« Reply #6 on: November 16, 2010, 14:13 »
0
Horst P Horst


« Last Edit: November 16, 2010, 17:53 by OM »

lagereek

« Reply #7 on: November 16, 2010, 14:36 »
0
I think I previously posted this link for you in a thread on the iStockphoto forum Lagereek: Sarah Moon's lovely film about Henri Cartier-Bresson - in 4 parts and entitled Point D'Interrogation. Available to buy here as part of a boxed set.

[youtube]http://www.youtube.com/watch?v=qsw2o9DTbhQ[/youtube]

[youtube]http://www.youtube.com/watch?v=K_XzS6U5dQc[/youtube]

[youtube]http://www.youtube.com/watch?v=YayqR43Ui3I[/youtube]

[youtube]http://www.youtube.com/watch?v=brIlu2S1NzI[/youtube]



Cheers!

I know, fantastic isnt it?  all these names we have mentioned had one thing in common, inventors with panache.

« Reply #8 on: November 16, 2010, 15:22 »
0
Robert Capa.

« Reply #9 on: November 16, 2010, 16:31 »
0
  I'm going to mention some still life photographers you may not know about, but they created the look that is timeless:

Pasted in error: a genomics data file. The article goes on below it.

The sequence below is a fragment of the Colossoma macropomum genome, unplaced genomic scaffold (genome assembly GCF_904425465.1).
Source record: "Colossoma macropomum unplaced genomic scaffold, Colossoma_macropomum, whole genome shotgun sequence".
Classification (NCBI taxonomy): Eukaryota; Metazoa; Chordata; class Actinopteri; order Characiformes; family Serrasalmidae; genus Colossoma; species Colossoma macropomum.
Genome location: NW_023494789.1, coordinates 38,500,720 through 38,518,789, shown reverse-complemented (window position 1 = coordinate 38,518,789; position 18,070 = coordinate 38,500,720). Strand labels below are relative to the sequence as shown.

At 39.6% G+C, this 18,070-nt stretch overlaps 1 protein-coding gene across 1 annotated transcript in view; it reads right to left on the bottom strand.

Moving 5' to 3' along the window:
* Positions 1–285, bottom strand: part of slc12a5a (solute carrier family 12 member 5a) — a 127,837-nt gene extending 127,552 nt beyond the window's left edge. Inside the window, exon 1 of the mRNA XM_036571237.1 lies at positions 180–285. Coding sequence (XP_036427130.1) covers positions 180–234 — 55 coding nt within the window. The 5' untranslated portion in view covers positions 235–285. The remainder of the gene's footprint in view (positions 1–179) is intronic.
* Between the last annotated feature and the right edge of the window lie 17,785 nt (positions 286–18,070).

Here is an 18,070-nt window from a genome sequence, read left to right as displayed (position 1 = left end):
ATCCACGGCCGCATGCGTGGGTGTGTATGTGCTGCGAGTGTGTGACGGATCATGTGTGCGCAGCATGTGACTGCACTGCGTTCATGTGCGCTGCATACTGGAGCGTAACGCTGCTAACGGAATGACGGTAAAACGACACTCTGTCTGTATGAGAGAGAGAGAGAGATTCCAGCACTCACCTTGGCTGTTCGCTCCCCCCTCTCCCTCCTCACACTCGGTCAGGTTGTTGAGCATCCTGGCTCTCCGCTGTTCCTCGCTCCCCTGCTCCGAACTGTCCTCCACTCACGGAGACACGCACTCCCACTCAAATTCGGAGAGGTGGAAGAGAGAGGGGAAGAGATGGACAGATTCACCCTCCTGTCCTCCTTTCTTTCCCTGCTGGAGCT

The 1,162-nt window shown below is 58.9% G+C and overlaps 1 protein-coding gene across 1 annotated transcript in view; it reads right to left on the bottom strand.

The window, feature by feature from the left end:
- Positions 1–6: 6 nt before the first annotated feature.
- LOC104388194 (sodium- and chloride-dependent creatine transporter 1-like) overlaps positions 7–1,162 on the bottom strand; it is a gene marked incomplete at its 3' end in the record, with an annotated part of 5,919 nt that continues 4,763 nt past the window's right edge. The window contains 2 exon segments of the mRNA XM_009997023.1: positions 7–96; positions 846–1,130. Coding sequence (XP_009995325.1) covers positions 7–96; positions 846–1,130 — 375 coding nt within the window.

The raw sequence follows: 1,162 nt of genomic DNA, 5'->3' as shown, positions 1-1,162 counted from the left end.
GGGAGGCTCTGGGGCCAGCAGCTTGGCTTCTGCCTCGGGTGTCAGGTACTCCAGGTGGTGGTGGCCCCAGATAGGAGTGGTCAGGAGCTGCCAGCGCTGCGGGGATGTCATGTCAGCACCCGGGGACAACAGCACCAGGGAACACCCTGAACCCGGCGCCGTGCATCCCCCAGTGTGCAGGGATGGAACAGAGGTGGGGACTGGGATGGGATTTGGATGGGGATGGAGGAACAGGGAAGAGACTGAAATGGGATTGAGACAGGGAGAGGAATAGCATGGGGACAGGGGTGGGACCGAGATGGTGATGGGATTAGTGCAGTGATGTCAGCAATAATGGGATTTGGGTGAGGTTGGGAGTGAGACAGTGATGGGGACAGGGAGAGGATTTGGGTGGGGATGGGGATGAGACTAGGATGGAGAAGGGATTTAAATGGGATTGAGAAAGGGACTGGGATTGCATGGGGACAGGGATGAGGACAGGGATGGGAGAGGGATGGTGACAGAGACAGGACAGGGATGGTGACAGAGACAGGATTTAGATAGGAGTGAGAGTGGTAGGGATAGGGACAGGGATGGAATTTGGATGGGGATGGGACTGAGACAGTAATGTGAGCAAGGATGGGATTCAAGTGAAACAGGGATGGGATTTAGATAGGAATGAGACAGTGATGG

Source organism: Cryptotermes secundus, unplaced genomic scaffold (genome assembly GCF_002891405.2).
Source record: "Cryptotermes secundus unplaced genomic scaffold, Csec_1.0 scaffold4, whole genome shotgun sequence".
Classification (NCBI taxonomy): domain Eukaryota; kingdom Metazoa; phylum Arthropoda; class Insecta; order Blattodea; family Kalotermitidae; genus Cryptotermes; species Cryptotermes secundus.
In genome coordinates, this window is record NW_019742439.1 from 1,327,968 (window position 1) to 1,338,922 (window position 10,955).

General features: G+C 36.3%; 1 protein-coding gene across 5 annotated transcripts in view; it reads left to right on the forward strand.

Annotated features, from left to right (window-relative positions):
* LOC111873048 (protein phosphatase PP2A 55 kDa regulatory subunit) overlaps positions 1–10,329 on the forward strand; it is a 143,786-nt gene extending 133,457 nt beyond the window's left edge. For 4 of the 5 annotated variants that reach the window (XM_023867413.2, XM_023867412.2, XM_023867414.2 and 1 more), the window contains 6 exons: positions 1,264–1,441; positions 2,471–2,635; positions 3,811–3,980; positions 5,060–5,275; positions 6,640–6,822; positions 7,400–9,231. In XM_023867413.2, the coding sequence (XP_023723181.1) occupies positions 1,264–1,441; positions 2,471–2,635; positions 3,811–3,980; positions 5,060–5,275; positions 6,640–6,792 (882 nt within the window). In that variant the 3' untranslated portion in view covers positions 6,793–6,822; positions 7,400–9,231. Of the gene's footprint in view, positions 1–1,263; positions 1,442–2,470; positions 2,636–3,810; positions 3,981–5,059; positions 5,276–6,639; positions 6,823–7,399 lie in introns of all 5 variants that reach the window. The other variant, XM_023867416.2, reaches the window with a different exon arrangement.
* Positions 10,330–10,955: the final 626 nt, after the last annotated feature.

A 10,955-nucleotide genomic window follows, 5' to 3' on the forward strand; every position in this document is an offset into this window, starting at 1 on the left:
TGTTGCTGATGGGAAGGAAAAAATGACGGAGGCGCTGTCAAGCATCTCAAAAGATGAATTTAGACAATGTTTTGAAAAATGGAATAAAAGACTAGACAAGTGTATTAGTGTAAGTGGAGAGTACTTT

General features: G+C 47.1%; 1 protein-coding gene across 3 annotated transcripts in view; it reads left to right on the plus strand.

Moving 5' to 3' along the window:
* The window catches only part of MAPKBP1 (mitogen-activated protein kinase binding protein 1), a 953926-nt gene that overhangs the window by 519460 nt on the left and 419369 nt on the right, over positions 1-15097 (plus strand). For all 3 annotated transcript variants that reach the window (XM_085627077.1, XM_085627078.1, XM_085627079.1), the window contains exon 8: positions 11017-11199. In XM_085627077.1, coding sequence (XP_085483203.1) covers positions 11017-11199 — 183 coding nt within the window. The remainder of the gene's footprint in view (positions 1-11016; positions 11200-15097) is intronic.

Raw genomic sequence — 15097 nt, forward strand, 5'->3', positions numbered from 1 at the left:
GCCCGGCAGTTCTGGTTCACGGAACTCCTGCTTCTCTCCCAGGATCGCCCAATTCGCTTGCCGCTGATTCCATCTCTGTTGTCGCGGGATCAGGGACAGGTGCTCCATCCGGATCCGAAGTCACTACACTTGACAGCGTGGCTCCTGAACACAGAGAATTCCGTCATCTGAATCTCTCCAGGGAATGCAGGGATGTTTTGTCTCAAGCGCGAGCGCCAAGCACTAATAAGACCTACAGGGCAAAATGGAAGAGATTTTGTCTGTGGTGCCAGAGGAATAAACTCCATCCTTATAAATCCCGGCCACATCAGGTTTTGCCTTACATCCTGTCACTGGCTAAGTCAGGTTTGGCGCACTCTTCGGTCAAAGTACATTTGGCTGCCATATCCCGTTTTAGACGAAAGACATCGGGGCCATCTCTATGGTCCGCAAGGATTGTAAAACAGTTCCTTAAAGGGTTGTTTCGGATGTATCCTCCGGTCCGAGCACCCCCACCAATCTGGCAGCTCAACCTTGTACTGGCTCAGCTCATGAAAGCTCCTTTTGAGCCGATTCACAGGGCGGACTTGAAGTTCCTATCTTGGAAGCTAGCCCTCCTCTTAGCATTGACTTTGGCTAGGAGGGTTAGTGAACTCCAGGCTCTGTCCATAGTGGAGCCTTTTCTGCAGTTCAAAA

Irving Penn, Phil Marco, Henry Sandbank, Hiro, Michael O'Neill.
  And some photographers from what used to be called illustration photography:
Tony Petrucelli, Peter Papadopolous, Anthony Edgeworth, Hal Davis.
These guys were all advertising photographers when everything had to be perfect in the camera- almost no retouching was done if it could be avoided, because retouching involved drawing on the chrome with dyes, or making a dye transfer print to be airbrushed. Some of them went on to direct TV commercials, some just faded away.

lagereek

« Reply #10 on: November 16, 2010, 16:51 »
0
  I'm going to mention some still life photographers you may not know about, but they created the look that is timeless:
Irving Penn, Phil Marco, Henry Sandbank, Hiro, Michael O'Neill.
  And some photographers from what used to be called illustration photography:
Tony Petrucelli, Peter Papadopolous, Anthony Edgeworth, Hal Davis.
These guys were all advertising photographers when everything had to be perfect in the camera- almost no retouching was done if it could be avoided, because retouching involved drawing on the chrome with dyes, or making a dye transfer print to be airbrushed. Some of them went on to direct TV commercials, some just faded away.

Penn, Hiro and Edgeworth!!  talk about perfection. These guys shoots were so incredibly expensive the Art-Directors had to mortgage their houses.